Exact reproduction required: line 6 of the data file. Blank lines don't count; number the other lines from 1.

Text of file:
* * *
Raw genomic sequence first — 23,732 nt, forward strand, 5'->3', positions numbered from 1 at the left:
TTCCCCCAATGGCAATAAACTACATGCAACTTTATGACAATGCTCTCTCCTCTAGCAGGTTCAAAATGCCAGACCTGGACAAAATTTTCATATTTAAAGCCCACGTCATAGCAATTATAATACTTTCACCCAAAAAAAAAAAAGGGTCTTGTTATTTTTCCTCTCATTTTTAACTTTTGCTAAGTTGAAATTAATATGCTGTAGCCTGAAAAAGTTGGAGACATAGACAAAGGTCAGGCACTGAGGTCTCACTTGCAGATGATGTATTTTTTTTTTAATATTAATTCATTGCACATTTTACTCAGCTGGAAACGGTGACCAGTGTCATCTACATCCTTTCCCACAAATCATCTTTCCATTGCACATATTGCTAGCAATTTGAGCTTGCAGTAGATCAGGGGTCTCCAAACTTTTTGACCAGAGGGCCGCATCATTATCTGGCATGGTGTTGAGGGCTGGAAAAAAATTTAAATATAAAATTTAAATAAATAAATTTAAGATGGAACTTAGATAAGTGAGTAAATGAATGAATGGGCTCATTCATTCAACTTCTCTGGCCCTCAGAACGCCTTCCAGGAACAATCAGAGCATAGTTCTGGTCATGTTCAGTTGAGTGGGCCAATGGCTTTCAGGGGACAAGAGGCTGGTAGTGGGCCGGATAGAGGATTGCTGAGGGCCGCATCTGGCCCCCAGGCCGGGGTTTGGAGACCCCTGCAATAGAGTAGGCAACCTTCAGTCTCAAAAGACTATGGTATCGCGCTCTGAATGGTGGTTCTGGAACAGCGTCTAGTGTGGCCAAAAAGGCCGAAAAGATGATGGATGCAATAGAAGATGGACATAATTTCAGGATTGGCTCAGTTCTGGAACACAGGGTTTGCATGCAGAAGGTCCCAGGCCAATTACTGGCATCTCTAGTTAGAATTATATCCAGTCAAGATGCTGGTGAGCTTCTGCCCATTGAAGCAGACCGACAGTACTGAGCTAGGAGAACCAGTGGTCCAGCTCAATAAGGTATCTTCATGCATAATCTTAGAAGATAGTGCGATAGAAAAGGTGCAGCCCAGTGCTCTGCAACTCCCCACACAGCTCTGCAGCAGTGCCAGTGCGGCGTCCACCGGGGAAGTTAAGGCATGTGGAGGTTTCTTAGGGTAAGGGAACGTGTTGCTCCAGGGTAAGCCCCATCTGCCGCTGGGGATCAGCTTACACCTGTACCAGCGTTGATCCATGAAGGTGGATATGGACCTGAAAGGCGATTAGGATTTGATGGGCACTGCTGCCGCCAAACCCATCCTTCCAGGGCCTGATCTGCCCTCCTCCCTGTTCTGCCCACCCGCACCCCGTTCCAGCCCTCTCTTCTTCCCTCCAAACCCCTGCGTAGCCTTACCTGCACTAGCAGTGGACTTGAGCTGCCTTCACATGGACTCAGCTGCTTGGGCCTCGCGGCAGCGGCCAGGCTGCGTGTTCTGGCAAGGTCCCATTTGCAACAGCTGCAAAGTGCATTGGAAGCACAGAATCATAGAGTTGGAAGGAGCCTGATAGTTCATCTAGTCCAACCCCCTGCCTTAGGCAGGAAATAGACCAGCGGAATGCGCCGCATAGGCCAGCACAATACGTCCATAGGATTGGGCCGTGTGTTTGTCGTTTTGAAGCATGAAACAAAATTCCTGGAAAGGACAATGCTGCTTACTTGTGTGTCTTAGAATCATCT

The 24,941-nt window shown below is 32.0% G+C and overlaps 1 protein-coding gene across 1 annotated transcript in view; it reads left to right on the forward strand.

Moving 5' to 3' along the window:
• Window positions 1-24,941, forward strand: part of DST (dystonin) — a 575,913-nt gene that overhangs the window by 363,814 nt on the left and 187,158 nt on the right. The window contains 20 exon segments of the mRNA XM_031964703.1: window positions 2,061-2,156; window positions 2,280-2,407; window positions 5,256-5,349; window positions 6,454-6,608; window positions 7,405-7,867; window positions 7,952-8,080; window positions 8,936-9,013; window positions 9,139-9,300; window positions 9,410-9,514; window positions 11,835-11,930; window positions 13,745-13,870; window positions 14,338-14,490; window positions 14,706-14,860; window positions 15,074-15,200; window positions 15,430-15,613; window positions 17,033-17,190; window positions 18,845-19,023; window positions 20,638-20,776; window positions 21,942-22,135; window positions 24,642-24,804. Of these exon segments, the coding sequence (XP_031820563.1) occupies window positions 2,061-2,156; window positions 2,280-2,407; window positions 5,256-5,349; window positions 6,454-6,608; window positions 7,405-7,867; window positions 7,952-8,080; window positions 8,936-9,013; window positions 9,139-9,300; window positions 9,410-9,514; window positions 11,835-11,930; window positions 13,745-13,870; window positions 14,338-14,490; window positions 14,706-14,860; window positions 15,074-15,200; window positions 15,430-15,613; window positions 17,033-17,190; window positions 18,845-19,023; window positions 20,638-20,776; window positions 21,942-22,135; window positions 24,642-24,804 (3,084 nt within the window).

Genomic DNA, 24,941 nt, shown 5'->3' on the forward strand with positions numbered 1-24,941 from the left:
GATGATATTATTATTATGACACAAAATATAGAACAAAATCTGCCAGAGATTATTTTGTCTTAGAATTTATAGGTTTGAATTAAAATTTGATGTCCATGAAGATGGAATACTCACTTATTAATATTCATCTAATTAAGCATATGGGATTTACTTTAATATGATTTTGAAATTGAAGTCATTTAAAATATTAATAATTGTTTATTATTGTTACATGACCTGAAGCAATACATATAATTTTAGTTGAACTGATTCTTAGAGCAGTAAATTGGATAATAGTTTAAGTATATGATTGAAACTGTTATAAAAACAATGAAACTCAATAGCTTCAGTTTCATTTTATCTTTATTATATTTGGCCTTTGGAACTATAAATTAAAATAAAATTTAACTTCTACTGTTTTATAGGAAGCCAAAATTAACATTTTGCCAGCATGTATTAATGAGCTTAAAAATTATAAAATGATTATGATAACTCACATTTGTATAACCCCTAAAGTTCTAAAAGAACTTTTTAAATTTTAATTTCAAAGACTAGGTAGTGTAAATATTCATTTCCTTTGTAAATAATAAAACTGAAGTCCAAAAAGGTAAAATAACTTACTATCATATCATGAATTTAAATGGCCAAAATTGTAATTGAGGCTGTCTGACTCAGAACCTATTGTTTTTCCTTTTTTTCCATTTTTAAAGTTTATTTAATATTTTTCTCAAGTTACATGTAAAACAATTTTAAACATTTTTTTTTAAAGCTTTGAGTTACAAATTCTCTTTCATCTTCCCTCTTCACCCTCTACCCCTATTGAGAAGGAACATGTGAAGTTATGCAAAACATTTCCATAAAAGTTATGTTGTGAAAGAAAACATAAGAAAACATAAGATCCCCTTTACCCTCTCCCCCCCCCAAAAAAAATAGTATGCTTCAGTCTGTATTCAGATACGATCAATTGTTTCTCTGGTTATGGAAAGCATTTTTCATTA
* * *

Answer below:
Genomic DNA, 24,941 nt, shown 5'->3' on the forward strand with positions numbered 1-24,941 from the left: